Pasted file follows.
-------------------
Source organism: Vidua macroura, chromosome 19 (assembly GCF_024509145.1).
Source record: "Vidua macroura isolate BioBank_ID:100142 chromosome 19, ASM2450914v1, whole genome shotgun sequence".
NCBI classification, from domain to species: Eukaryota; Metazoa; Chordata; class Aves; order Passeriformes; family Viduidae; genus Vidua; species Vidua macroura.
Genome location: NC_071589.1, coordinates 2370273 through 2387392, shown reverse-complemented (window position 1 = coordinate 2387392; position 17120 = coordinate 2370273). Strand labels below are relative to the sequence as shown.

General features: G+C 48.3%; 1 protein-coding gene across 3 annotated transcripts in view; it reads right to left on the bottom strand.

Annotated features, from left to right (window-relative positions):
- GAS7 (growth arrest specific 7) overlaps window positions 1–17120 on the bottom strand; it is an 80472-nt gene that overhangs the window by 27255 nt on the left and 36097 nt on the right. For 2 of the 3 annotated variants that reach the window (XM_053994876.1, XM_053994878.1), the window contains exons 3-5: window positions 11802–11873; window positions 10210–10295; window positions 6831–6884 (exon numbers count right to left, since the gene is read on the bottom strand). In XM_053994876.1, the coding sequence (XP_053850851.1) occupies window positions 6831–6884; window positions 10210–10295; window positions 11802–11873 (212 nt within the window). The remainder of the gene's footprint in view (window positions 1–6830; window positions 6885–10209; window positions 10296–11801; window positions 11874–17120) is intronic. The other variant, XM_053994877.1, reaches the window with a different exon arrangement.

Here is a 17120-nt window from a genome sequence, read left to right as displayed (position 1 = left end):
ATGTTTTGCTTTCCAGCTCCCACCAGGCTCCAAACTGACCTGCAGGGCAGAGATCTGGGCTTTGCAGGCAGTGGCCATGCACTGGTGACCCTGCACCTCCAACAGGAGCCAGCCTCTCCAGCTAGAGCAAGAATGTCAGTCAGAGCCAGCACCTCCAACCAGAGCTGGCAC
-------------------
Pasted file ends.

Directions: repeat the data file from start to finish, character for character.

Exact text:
Source organism: Vidua macroura, chromosome 19 (assembly GCF_024509145.1).
Source record: "Vidua macroura isolate BioBank_ID:100142 chromosome 19, ASM2450914v1, whole genome shotgun sequence".
NCBI classification, from domain to species: Eukaryota; Metazoa; Chordata; class Aves; order Passeriformes; family Viduidae; genus Vidua; species Vidua macroura.
Genome location: NC_071589.1, coordinates 2370273 through 2387392, shown reverse-complemented (window position 1 = coordinate 2387392; position 17120 = coordinate 2370273). Strand labels below are relative to the sequence as shown.

General features: G+C 48.3%; 1 protein-coding gene across 3 annotated transcripts in view; it reads right to left on the bottom strand.

Annotated features, from left to right (window-relative positions):
- GAS7 (growth arrest specific 7) overlaps window positions 1–17120 on the bottom strand; it is an 80472-nt gene that overhangs the window by 27255 nt on the left and 36097 nt on the right. For 2 of the 3 annotated variants that reach the window (XM_053994876.1, XM_053994878.1), the window contains exons 3-5: window positions 11802–11873; window positions 10210–10295; window positions 6831–6884 (exon numbers count right to left, since the gene is read on the bottom strand). In XM_053994876.1, the coding sequence (XP_053850851.1) occupies window positions 6831–6884; window positions 10210–10295; window positions 11802–11873 (212 nt within the window). The remainder of the gene's footprint in view (window positions 1–6830; window positions 6885–10209; window positions 10296–11801; window positions 11874–17120) is intronic. The other variant, XM_053994877.1, reaches the window with a different exon arrangement.

Here is a 17120-nt window from a genome sequence, read left to right as displayed (position 1 = left end):
ATGTTTTGCTTTCCAGCTCCCACCAGGCTCCAAACTGACCTGCAGGGCAGAGATCTGGGCTTTGCAGGCAGTGGCCATGCACTGGTGACCCTGCACCTCCAACAGGAGCCAGCCTCTCCAGCTAGAGCAAGAATGTCAGTCAGAGCCAGCACCTCCAACCAGAGCTGGCAC